At baseline, subjects completed a questionnaire on their background and medical history, including three questions on mental wellbeing. These items concerned anxiety, depressed mood and insomnia experienced in the past four months. Height and weight were also measured, and a blood sample was drawn for determining total and high-density lipoprotein (HDL) cholesterol concentrations. Diet and alcohol consumption was assessed from a self-administered dietary history questionnaire , which asked the frequency of consumption and the usual portion size of 276 food items during the past year, using a color picture booklet as a guide for portion size. Complete dietary data were available for 27,111 participants.
Dietary nutrient data were analyzed by linking the questionnaire data to the food composition database of the National Public Health Institute, Finland. For analysis, we considered three main groups: principal nutrients, specific nutrients selected on the basis of a priori hypotheses, and certain foods. The principal nutrients were energy, carbohydrates, proteins and fats. The hypothesis-based nutrients were omega-3 and omega-6 fatty acids, lysine, serine, tryptophan, and two vitamins, vitamin D and folic acid. Omega-3 fatty acids from fish consist of long-chain fatty acids, while the omega-3 fatty acids in vegetables are shorter-chain molecules. The food items included were fish, milk, meat, vegetables, margarine, coffee and alcohol. We also evaluated the total energy intake.
The trial involved three follow-up visits annually. At each follow-up visit the participants were asked whether they had felt anxiety, depression, or insomnia since the preceding visit (Have you felt feelings of depression in last three months? Have you felt feelings of anxiety in last three months? Have you had insomnia in last three months?). To identify subjects who suffered chronically from these symptoms we took into account the symptoms reported throughout the first follow-up year, i.e. at baseline and the three follow-up visits (at baseline, 4 months, 8 months and 12 months). Men reporting anxiety, depression, insomnia, or all these symptoms at all four visits were included in these analyses.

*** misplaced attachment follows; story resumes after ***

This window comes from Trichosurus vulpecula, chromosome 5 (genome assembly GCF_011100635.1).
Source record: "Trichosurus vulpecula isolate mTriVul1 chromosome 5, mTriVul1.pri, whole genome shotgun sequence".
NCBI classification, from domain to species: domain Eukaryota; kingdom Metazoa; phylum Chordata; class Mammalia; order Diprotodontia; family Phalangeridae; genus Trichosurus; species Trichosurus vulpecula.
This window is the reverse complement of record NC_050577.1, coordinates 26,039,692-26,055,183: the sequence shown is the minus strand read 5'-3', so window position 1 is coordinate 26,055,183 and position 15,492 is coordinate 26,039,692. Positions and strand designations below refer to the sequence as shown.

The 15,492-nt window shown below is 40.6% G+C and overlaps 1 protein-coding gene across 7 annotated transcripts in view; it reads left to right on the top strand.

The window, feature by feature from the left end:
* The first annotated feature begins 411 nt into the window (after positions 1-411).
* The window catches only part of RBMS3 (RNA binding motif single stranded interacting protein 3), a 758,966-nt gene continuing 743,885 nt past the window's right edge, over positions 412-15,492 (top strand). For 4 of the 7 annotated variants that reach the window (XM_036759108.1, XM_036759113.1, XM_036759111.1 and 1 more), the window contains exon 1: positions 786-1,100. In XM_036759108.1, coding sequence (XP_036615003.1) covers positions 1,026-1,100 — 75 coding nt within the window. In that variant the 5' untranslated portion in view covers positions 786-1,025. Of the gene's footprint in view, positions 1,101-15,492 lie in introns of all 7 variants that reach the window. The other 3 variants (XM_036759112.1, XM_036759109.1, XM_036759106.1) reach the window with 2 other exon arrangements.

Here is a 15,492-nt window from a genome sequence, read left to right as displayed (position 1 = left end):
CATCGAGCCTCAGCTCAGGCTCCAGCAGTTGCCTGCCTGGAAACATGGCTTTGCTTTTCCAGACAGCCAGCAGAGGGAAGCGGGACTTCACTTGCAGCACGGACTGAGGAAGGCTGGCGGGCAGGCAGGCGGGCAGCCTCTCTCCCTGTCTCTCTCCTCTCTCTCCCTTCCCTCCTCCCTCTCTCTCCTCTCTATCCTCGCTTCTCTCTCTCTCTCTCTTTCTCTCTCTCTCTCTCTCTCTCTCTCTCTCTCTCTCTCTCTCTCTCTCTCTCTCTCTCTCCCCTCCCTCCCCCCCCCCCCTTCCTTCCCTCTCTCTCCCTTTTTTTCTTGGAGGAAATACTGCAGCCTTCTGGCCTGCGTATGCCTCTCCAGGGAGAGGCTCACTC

As potential risk factors, baseline age, body-mass index (BMI), energy intake, alcohol consumption, education level, marital status and smoking were entered into regression models as covariates. Dietary factors were adjusted for energy intake in the models .
At study entry, 4314 (16%) men reported depressed mood in the past four months, 6498 (24%) feelings of anxiety, and 5550 (21%) insomnia. The mean intake of energy was 1 to 3% greater and consumption of alcohol 30 to 33% greater in subjects with any such symptoms, compared with symptom-free individuals (Table 1). Men reporting all three symptoms consumed as much as 47% more alcohol than those without any symptoms. Subjects with insomnia consumed 7% less coffee than symptom-free individuals, whereas those with depressed mood or anxiety consumed only about 2% less coffee (Table 2).
In subjects with depressed mood, the mean intake of omega-6 fatty acids was 7% greater than in symptom-free subjects. In individuals with anxiety, the mean intake of omega-6 fatty acids was 7% greater and that of omega-3 fatty acids from vegetables 5% greater than in subjects with no symptoms. Intake of fish or omega-3 fatty acids from fish were not associated with anxiety or depressed mood.
When the symptoms reported during the first trial follow-up year were taken into analysis, 782 men reported depressed mood, 1237 feelings of anxiety, 1234 insomnia, and 166 men all three symptoms on all four occasions. The mean intake of energy was 7% greater in subjects reporting all three symptoms repeatedly compared with symptom-free individuals. Subjects with insomnia consumed 11% less coffee but 10% more milk than those with no insomnia. Both in subjects with depressed mood and with anxiety, the mean intake of total omega-3 fatty acids was 9% greater and that of omega-3 fatty acids from vegetables 6% greater than in respective symptom-free subjects, whereas the mean intake of omega-6 fatty acids was 6% greater in subjects with depressed mood and 9% greater in subjects with anxiety.
Our subjects reporting anxiety had higher intakes of omega-3 and omega-6 fatty acids, but omega-3 fatty acids from fish were not linked to anxiety. Margarine was the main source of both omega-3 fatty acids from vegetables and omega-6 fatty acids. Subjects with depressed mood also had a higher intake of omega-6 fatty acids. Because 3138 (73%) subjects with depressed mood also had feelings of anxiety, it may be that anxiety is the dominant symptom, and the greater intake of omega-3 and omega-6 fatty acids is primarily related to feelings of anxiety.